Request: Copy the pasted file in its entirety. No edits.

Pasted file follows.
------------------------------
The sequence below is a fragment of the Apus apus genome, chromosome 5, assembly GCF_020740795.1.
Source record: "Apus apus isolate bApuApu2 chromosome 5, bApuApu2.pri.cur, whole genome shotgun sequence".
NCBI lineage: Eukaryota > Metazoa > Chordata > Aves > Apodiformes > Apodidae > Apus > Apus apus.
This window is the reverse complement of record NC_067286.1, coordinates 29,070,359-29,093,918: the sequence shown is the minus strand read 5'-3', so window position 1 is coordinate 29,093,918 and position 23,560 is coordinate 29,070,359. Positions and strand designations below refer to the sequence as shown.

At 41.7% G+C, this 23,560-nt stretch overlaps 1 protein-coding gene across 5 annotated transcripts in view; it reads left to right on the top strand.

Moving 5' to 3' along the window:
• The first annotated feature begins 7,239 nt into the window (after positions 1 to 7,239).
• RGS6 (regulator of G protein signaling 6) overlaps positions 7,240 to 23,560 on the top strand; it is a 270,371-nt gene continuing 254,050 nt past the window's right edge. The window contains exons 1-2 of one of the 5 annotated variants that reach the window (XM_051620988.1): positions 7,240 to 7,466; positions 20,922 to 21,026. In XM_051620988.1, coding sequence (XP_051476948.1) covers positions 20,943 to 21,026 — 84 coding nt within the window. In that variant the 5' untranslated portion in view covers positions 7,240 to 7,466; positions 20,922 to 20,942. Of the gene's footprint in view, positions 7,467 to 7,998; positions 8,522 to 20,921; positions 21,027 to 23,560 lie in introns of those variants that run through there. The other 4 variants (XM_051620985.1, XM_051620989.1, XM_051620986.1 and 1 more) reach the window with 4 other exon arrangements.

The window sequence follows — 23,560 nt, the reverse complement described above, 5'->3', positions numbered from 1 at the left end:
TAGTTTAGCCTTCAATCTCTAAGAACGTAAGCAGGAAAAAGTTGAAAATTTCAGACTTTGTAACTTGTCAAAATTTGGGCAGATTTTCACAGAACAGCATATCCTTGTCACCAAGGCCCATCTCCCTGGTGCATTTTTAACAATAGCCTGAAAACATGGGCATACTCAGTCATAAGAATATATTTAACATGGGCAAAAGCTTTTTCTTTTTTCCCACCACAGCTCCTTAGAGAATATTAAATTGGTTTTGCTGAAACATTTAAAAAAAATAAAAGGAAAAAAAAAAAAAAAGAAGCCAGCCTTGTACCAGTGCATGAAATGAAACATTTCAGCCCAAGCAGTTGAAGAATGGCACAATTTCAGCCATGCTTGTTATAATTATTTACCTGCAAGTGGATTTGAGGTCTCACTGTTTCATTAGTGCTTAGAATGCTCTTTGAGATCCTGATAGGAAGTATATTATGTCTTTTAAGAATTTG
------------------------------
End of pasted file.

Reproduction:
The sequence below is a fragment of the Apus apus genome, chromosome 5, assembly GCF_020740795.1.
Source record: "Apus apus isolate bApuApu2 chromosome 5, bApuApu2.pri.cur, whole genome shotgun sequence".
NCBI lineage: Eukaryota > Metazoa > Chordata > Aves > Apodiformes > Apodidae > Apus > Apus apus.
This window is the reverse complement of record NC_067286.1, coordinates 29,070,359-29,093,918: the sequence shown is the minus strand read 5'-3', so window position 1 is coordinate 29,093,918 and position 23,560 is coordinate 29,070,359. Positions and strand designations below refer to the sequence as shown.

At 41.7% G+C, this 23,560-nt stretch overlaps 1 protein-coding gene across 5 annotated transcripts in view; it reads left to right on the top strand.

Moving 5' to 3' along the window:
• The first annotated feature begins 7,239 nt into the window (after positions 1 to 7,239).
• RGS6 (regulator of G protein signaling 6) overlaps positions 7,240 to 23,560 on the top strand; it is a 270,371-nt gene continuing 254,050 nt past the window's right edge. The window contains exons 1-2 of one of the 5 annotated variants that reach the window (XM_051620988.1): positions 7,240 to 7,466; positions 20,922 to 21,026. In XM_051620988.1, coding sequence (XP_051476948.1) covers positions 20,943 to 21,026 — 84 coding nt within the window. In that variant the 5' untranslated portion in view covers positions 7,240 to 7,466; positions 20,922 to 20,942. Of the gene's footprint in view, positions 7,467 to 7,998; positions 8,522 to 20,921; positions 21,027 to 23,560 lie in introns of those variants that run through there. The other 4 variants (XM_051620985.1, XM_051620989.1, XM_051620986.1 and 1 more) reach the window with 4 other exon arrangements.

The window sequence follows — 23,560 nt, the reverse complement described above, 5'->3', positions numbered from 1 at the left end:
TAGTTTAGCCTTCAATCTCTAAGAACGTAAGCAGGAAAAAGTTGAAAATTTCAGACTTTGTAACTTGTCAAAATTTGGGCAGATTTTCACAGAACAGCATATCCTTGTCACCAAGGCCCATCTCCCTGGTGCATTTTTAACAATAGCCTGAAAACATGGGCATACTCAGTCATAAGAATATATTTAACATGGGCAAAAGCTTTTTCTTTTTTCCCACCACAGCTCCTTAGAGAATATTAAATTGGTTTTGCTGAAACATTTAAAAAAAATAAAAGGAAAAAAAAAAAAAAAGAAGCCAGCCTTGTACCAGTGCATGAAATGAAACATTTCAGCCCAAGCAGTTGAAGAATGGCACAATTTCAGCCATGCTTGTTATAATTATTTACCTGCAAGTGGATTTGAGGTCTCACTGTTTCATTAGTGCTTAGAATGCTCTTTGAGATCCTGATAGGAAGTATATTATGTCTTTTAAGAATTTG